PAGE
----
A squadron of the one of the Nation’s most advanced fighter aircraft traveled from Luke Air Force Base, Arizona, to the 173rd Fighter Wing in Klamath Falls, Ore., for a two-week stint in late October 2022.
The 63rd Fighter Squadron, flying 14 F-35 Lightning II fighter jets, integrated with wing F-15 Eagles and contract F-5 adversary aircraft while also accomplishing airframe specific training during their stay.
“They are also a training unit, like us,” said Col. Lee Bouma, the 173rd Fighter Wing commander. “They are here to increase their training—their ramp is very busy, their airspace is very busy—and we have the ability to host them up here in some amazing airspace and get them some training for their students that they can’t readily get at home.”
Over their 13-day stay, the visiting unit flew 345 sorties, and tallied nearly 500 flying hours.
“Out in the airspace it’s been awesome, that was one of the big draws coming out here—the large airspace, with the accessibility that we sometimes miss at home station,” said Lt. Col. Mark Schnell, the 63rd Fighter Squadron commander.
Accessibility essentially means that the training time on the range is flexible, so if maintenance crews need extra time to get aircraft ready or something else delays a mission, it’s of little consequence to the training mission. For busy ranges such as Luke and Nellis Air Force Bases, slipping range time isn’t an option as it cuts into the subsequent users training time.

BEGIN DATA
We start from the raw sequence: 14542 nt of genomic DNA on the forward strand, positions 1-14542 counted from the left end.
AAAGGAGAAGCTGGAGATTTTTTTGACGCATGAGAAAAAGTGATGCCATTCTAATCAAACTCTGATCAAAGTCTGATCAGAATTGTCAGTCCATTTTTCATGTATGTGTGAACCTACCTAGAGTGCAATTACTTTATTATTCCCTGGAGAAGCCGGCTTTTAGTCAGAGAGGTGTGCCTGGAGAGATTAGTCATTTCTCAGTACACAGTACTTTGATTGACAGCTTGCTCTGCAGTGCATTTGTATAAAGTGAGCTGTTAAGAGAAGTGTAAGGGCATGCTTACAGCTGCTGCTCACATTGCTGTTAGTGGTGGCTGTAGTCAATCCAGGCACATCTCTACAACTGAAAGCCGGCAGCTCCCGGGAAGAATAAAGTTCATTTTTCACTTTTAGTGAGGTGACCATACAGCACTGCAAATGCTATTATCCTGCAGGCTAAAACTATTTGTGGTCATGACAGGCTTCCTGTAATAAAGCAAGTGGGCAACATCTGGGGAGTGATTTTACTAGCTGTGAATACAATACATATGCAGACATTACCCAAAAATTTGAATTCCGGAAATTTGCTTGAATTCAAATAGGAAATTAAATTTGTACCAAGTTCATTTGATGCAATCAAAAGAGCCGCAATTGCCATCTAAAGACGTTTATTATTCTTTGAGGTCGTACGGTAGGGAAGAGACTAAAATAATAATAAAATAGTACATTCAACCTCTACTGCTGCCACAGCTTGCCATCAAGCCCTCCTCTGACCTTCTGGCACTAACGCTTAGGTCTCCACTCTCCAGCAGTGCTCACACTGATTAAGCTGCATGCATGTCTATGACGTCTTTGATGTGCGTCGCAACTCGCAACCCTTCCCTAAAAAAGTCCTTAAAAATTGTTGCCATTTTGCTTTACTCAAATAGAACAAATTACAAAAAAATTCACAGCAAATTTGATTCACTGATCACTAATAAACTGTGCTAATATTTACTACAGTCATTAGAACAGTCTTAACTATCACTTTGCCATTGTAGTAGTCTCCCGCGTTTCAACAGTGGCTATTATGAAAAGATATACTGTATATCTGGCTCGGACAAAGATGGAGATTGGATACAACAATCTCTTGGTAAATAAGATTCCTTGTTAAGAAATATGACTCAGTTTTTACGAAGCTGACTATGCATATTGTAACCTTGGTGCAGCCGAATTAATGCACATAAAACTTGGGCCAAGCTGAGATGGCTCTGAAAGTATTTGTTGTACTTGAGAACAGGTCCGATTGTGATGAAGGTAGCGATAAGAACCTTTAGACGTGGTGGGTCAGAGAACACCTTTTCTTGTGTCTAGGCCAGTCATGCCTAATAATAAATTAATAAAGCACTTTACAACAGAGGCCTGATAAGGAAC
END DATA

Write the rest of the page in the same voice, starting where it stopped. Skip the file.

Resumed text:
Initially, the visiting aircraft focused on their F-35 specific training with 10 sorties in the morning and eight more later in the day, The wing continued its training mission flying eight morning sorties and six afternoon sorties. The second week of training included integration with wing aircraft culminating in a large-force exercise involving 32 aircraft.
“Large ‘vols’ [evolutions] back home, you’re looking at probably 12 airplanes,” said Capt. Shaun Lovett, the visiting project officer. “32 aircraft adds some inherent challenges, deconfliction being one, also maintaining a level of awareness when half of those being “blue” and the other half are trying to kill you—makes it quite fun.”
When asked to reflect on any surprises or anything unexpected, Schnell said, “honestly it’s been how smooth things have been, it’s sometimes unnerving,” he said with a chuckle. He went on to say that despite half the ramp space being closed for renovation and a total of 38 aircraft parked on the ramp.
“Some of the easiest flying I’ve done,” said Lovett.
Col. Micah Lambert, 173rd FW vice commander, says the two units are looking at future opportunities to repeat this type of training here at Kingsley Field due to the success of this mission.